A warning to the Yes campaign
JUST ONE month before the June 2008 first vote on the Lisbon Treaty an Irish Times/Ipsos MRBI poll gave the Yes camp a 17 percentage point lead on the Noes.
Forty per cent of those surveyed said they did not know how they would vote. Yet, only a few weeks later, to general astonishment and consternation among our European allies, the treaty was rejected by 53 to 47 per cent on a turnout of just over half the electorate.
It was a remarkable and unprecedented shift in public opinion that should provide the most chilling of warnings to those promoting the EU fiscal treaty in the referendum on May 31st. Today’s Irish Times/Ipsos MRBI poll puts the current Yes majority at a much more modest seven percentage points (30 to 23 per cent) than May 2008, but the Don’t Knows, at a remarkably similar 39 per cent. Everything is still to play for, in a climate where an electorate is clearly minded to punish a Government whose popularity, courtesy of austerity and charges, is certainly on the slide. There is simply no way of forcing voters to confine themselves to the question on the ballot paper.
There is a remarkably solid conviction (58 per cent) among those surveyed, particularly among the middle classes, that the country will require a second bailout – a view probably shared by most economists, though not the Government. It is a fear that the Yes campaign is likely to play heavily on, with warnings that the most direct and important effect of a No vote will be to see the country excluded from the possibility of further bailout funds from the European Stability Mechanism.
On the broader issue of support for the EU, the poll reflects continuing high, though dropping levels of engagement with the union. Dissatisfaction with how EU leaders are running the union is on the rise, while the poll also reflects the significant and worrying decline since early 2009 in the proportion – from four in five, to two-thirds – of those who estimate that it is better “in the current crisis” to be part of the EU (although the main fall occurred before the October 2009 Lisbon II vote). Of those most positive to membership by far the highest proportions are among Fine Gael (86 per cent), Fianna Fáil (74 per cent), and Labour (69 per cent) supporters.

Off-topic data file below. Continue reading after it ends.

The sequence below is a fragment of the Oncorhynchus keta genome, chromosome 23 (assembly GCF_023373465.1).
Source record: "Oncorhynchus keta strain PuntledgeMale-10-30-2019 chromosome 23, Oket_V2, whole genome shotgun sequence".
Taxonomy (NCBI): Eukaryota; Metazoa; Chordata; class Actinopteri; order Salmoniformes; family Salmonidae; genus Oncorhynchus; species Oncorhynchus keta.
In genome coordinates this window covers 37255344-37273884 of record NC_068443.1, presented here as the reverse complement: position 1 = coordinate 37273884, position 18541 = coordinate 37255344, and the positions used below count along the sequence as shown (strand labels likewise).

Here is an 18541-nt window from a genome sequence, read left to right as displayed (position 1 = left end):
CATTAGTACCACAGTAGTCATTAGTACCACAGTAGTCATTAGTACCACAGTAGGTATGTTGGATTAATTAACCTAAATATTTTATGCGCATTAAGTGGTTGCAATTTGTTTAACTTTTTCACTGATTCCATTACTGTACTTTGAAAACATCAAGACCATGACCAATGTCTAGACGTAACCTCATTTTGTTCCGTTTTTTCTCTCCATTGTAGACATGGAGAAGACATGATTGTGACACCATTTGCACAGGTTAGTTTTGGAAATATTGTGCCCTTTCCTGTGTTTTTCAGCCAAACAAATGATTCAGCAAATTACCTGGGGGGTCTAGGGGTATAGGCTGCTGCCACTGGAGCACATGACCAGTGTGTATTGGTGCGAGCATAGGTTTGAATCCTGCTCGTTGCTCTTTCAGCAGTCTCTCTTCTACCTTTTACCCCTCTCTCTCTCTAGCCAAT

Their concerted mobilisation and education drives, particularly among middle classes and farmers, will be critical to a crucial high turnout and Yes vote. Misguided constitutional obstacles placed by the courts on the Government in selling its own proposals mean parties must open their coffers to make the case – no bad thing from a democratic point of view, but hard in straitened times – and TDs must get out and campaign.
The Government should also belatedly take heed of the recently leaked Referendum Commission warning on the “grossly inadequate” time available to it in the last two polls – on judges’ pay and inquiries – to perform its educational role.
Its research found unsurprisingly that a lack of understanding of the proposals led a significant number either to abstain or to vote No. An ill-prepared vote is a recipe for failure. There is still time.